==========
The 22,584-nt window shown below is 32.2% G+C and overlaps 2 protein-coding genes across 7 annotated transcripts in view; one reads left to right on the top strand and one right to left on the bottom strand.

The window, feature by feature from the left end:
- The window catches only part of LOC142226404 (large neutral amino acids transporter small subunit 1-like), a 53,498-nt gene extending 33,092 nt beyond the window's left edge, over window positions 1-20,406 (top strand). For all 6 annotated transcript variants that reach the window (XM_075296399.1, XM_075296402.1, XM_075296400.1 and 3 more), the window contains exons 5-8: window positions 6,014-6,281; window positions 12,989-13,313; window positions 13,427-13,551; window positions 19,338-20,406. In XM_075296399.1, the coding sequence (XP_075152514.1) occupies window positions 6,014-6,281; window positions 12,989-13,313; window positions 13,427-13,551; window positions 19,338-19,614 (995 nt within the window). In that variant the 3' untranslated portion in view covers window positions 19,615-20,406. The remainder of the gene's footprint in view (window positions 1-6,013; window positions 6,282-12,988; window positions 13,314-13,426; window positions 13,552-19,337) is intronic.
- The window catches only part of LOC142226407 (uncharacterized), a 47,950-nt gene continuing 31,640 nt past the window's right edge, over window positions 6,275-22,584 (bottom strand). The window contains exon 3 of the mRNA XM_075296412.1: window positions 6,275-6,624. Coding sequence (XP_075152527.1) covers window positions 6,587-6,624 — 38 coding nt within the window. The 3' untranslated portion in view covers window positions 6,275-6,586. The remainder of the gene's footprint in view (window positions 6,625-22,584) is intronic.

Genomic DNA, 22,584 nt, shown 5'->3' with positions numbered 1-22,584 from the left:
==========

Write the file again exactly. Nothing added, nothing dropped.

The 22,584-nt window shown below is 32.2% G+C and overlaps 2 protein-coding genes across 7 annotated transcripts in view; one reads left to right on the top strand and one right to left on the bottom strand.

The window, feature by feature from the left end:
- The window catches only part of LOC142226404 (large neutral amino acids transporter small subunit 1-like), a 53,498-nt gene extending 33,092 nt beyond the window's left edge, over window positions 1-20,406 (top strand). For all 6 annotated transcript variants that reach the window (XM_075296399.1, XM_075296402.1, XM_075296400.1 and 3 more), the window contains exons 5-8: window positions 6,014-6,281; window positions 12,989-13,313; window positions 13,427-13,551; window positions 19,338-20,406. In XM_075296399.1, the coding sequence (XP_075152514.1) occupies window positions 6,014-6,281; window positions 12,989-13,313; window positions 13,427-13,551; window positions 19,338-19,614 (995 nt within the window). In that variant the 3' untranslated portion in view covers window positions 19,615-20,406. The remainder of the gene's footprint in view (window positions 1-6,013; window positions 6,282-12,988; window positions 13,314-13,426; window positions 13,552-19,337) is intronic.
- The window catches only part of LOC142226407 (uncharacterized), a 47,950-nt gene continuing 31,640 nt past the window's right edge, over window positions 6,275-22,584 (bottom strand). The window contains exon 3 of the mRNA XM_075296412.1: window positions 6,275-6,624. Coding sequence (XP_075152527.1) covers window positions 6,587-6,624 — 38 coding nt within the window. The 3' untranslated portion in view covers window positions 6,275-6,586. The remainder of the gene's footprint in view (window positions 6,625-22,584) is intronic.

Genomic DNA, 22,584 nt, shown 5'->3' with positions numbered 1-22,584 from the left: